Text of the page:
Penalties worth an eye-watering $7.8 million have been issued to three related businesses for numerous breaches of consumer protection and financial services laws.
The three Melbourne-based firms – Wealth and Risk Management, Yes FP and Jeca Holdings, the latter two of which are now in liquidation – were the subject of legal action by ASIC following accusations of numerous wrongdoings.
ASIC accused the businesses of advertising ‘fast cash’ to consumers with poor credit histories, requiring clients to implement financial advice that recommended switching super accounts, charging fees and commissions out of those super funds, and using upfront commissions from high-end insurance policies sold to customers as the source of ‘cash rebates’ to those clients.
Such actions were in breach of the rules governing financial services business, which include taking reasonable steps to ensure advice is appropriate and in a client’s best interest, and that services are provided honestly and fairly.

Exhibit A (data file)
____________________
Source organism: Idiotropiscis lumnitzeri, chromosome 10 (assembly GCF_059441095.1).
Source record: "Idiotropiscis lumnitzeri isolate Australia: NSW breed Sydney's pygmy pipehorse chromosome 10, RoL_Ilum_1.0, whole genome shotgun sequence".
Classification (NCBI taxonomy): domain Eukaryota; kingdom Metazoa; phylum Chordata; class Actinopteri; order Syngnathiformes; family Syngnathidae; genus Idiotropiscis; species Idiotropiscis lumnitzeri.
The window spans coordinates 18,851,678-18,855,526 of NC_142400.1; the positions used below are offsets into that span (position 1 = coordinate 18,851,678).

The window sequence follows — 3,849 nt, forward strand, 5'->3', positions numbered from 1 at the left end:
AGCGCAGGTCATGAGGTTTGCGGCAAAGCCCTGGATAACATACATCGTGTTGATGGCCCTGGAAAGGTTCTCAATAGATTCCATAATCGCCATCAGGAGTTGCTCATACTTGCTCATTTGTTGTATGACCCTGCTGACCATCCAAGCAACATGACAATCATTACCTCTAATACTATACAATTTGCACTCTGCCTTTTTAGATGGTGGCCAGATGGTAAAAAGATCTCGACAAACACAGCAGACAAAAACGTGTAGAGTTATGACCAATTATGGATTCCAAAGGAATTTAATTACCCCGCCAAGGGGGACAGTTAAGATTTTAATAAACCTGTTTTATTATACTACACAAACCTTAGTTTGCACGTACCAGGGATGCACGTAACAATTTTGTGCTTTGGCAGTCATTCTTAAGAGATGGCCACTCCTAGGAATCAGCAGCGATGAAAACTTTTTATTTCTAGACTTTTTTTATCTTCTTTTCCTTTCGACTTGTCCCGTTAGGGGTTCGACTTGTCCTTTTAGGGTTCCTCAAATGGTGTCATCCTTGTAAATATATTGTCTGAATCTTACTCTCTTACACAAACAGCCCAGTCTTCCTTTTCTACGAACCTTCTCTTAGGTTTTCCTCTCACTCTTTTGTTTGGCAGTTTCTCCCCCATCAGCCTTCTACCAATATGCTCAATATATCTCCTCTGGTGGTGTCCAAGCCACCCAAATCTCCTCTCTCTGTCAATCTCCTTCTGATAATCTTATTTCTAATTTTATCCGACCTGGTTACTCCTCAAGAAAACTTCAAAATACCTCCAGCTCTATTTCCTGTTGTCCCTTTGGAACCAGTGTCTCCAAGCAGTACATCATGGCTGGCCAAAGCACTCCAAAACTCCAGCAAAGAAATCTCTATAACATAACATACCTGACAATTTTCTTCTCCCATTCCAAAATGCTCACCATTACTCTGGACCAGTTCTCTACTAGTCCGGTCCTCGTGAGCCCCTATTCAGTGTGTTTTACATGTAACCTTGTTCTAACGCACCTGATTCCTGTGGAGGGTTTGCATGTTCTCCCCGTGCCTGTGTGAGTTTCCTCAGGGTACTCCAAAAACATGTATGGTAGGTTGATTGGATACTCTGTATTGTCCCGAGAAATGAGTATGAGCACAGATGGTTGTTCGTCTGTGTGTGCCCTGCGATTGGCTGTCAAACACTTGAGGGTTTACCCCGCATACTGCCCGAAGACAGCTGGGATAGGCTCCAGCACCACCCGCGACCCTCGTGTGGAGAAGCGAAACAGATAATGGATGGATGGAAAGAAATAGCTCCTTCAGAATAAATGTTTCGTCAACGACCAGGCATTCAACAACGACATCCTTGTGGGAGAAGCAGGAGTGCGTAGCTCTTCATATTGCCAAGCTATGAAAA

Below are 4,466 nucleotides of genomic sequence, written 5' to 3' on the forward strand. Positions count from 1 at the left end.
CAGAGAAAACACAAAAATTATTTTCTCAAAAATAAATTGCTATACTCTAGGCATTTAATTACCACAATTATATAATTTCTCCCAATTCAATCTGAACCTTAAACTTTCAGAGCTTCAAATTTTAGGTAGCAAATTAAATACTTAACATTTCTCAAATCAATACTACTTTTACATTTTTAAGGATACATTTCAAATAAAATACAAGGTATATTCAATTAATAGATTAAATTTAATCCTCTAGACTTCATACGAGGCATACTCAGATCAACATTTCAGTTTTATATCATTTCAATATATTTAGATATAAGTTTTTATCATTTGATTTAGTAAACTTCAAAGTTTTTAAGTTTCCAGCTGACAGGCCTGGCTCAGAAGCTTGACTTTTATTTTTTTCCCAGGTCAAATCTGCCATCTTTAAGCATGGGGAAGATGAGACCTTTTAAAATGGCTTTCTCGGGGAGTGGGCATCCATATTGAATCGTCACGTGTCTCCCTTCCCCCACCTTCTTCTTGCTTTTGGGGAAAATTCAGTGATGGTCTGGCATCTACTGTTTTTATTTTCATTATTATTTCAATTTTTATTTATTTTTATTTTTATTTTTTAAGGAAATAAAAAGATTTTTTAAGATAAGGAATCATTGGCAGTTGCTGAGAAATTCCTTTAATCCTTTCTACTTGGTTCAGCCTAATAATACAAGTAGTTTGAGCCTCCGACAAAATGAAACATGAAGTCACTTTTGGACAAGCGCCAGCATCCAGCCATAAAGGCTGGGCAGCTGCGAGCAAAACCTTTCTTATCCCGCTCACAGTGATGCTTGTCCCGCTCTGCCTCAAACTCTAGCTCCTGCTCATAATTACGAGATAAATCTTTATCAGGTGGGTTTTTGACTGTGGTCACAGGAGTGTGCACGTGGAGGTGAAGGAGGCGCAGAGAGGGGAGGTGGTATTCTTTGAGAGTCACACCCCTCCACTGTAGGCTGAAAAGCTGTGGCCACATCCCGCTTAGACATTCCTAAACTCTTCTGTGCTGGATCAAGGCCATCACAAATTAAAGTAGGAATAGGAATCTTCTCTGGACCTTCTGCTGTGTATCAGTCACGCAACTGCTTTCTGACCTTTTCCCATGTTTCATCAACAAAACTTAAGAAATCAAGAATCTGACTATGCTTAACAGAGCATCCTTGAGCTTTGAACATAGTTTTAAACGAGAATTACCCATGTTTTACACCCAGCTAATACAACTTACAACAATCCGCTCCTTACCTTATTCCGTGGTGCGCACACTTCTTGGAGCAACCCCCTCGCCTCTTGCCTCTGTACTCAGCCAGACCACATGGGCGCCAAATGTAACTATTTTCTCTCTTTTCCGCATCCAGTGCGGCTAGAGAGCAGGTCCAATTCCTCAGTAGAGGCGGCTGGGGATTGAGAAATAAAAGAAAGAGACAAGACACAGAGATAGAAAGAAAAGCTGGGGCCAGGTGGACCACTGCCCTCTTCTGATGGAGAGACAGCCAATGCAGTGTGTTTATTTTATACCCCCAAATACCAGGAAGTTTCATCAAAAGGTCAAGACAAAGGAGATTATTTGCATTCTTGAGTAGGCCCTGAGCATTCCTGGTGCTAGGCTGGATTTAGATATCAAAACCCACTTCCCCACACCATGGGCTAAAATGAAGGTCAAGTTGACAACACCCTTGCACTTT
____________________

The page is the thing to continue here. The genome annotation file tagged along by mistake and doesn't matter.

Yes FP was also accused of providing services without an Australian Financial Services Licence (AFSL).
Earlier this month, the Federal Court found the three companies guilty on all fronts, which led to a substantial erosion of the affected clients’ super balances.
Pecuniary penalties totalling $7.15 million were ordered against the three companies, which were also banned from providing financial services for 18 years.
Their former director, Joshua Fuoco, was also found guilty of being knowingly concerned, and was personally fined $650,000, ordered to pay a further $100,000 towards ASIC’s costs and banned from providing financial services for 10 years.
ASIC deputy chair Peter Kell decried the “very poor conduct” demonstrated by the companies.
“This is a significant outcome in a case where a financial services business has deliberately flouted the law and targeted financially vulnerable consumers.”
- Is it okay to shout at your employees?
By Geoff Baldwin
- Analysis: Why the minimum wage should be scrapped
By Adam Zuchetti
- Analysis: Supply boom to dictate 2018 house prices
By Adam Zuchetti